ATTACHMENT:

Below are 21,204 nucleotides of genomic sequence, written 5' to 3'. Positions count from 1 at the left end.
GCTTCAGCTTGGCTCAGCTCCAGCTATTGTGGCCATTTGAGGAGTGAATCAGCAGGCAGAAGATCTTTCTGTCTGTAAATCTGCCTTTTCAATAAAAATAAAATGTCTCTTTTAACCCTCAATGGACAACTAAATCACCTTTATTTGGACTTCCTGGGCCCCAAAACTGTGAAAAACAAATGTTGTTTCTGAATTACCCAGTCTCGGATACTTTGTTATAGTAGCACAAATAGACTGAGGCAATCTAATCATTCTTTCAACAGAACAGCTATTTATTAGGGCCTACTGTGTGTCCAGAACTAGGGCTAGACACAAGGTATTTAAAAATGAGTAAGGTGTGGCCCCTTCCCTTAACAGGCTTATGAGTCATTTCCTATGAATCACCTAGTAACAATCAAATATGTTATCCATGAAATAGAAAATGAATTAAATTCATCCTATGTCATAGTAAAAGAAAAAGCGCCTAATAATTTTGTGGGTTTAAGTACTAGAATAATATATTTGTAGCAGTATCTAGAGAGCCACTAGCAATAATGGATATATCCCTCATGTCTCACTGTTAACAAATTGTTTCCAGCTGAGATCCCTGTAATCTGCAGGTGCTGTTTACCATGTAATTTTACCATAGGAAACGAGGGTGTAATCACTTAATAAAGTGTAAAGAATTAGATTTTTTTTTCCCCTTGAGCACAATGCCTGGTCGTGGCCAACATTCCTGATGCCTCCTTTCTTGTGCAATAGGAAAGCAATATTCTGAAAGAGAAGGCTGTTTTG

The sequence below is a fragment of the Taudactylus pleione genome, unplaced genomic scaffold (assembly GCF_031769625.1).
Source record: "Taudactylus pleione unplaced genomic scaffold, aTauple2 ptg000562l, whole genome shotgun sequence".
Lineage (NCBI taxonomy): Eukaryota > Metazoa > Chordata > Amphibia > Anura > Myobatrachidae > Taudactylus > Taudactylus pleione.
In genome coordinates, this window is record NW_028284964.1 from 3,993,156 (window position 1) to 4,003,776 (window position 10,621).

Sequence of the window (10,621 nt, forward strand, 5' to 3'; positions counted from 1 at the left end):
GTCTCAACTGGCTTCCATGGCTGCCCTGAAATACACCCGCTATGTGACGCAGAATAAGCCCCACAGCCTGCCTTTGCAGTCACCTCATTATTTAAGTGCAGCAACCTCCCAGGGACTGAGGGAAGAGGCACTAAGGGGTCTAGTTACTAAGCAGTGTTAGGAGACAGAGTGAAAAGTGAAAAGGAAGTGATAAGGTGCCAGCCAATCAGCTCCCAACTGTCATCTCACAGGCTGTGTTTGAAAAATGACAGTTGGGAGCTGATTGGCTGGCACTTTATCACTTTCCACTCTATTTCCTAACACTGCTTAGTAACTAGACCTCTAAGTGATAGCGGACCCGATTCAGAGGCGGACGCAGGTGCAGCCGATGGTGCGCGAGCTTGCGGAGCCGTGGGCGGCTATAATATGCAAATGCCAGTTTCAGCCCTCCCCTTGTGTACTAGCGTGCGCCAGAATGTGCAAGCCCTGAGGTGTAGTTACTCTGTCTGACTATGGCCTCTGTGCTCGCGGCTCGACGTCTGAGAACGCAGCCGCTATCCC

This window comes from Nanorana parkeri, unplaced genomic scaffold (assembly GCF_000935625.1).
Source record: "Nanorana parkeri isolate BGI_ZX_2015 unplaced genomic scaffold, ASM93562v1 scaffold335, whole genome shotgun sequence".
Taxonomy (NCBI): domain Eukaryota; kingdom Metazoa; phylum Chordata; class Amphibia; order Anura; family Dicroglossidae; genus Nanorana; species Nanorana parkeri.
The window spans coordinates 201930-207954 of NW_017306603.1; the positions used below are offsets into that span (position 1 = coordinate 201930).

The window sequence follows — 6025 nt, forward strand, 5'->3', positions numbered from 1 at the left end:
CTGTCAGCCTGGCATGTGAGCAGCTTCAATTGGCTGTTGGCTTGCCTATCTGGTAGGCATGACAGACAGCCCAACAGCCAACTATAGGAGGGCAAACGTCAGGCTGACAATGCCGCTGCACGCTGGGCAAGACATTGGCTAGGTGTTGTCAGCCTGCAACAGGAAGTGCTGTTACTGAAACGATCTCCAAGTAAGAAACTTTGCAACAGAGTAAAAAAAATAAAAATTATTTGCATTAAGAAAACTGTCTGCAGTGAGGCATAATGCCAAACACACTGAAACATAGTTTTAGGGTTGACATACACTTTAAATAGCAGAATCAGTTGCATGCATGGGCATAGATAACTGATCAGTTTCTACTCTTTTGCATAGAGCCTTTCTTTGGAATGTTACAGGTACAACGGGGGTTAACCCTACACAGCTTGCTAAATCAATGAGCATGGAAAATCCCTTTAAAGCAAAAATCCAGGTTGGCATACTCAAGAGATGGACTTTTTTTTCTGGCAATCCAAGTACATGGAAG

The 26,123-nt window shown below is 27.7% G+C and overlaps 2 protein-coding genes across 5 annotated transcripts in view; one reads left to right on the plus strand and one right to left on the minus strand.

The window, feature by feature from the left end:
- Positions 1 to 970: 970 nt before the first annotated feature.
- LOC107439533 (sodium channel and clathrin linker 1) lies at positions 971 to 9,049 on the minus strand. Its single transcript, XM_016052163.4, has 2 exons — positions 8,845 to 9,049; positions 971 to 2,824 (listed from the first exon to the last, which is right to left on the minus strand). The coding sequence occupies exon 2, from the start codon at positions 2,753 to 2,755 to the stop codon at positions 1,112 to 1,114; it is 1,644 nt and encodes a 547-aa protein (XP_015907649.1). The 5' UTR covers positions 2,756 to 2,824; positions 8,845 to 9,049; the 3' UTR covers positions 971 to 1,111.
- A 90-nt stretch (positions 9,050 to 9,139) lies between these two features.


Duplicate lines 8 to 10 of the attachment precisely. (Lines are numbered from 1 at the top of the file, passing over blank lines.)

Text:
GTCTCAACTGGCTTCCATGGCTGCCCTGAAATACACCCGCTATGTGACGCAGAATAAGCCCCACAGCCTGCCTTTGCAGTCACCTCATTATTTAAGTGCAGCAACCTCCCAGGGACTGAGGGAAGAGGCACTAAGGGGTCTAGTTACTAAGCAGTGTTAGGAGACAGAGTGAAAAGTGAAAAGGAAGTGATAAGGTGCCAGCCAATCAGCTCCCAACTGTCATCTCACAGGCTGTGTTTGAAAAATGACAGTTGGGAGCTGATTGGCTGGCACTTTATCACTTTCCACTCTATTTCCTAACACTGCTTAGTAACTAGACCTCTAAGTGATAGCGGACCCGATTCAGAGGCGGACGCAGGTGCAGCCGATGGTGCGCGAGCTTGCGGAGCCGTGGGCGGCTATAATATGCAAATGCCAGTTTCAGCCCTCCCCTTGTGTACTAGCGTGCGCCAGAATGTGCAAGCCCTGAGGTGTAGTTACTCTGTCTGACTATGGCCTCTGTGCTCGCGGCTCGACGTCTGAGAACGCAGCCGCTATCCC

This window comes from Nanorana parkeri, unplaced genomic scaffold (assembly GCF_000935625.1).
Source record: "Nanorana parkeri isolate BGI_ZX_2015 unplaced genomic scaffold, ASM93562v1 scaffold335, whole genome shotgun sequence".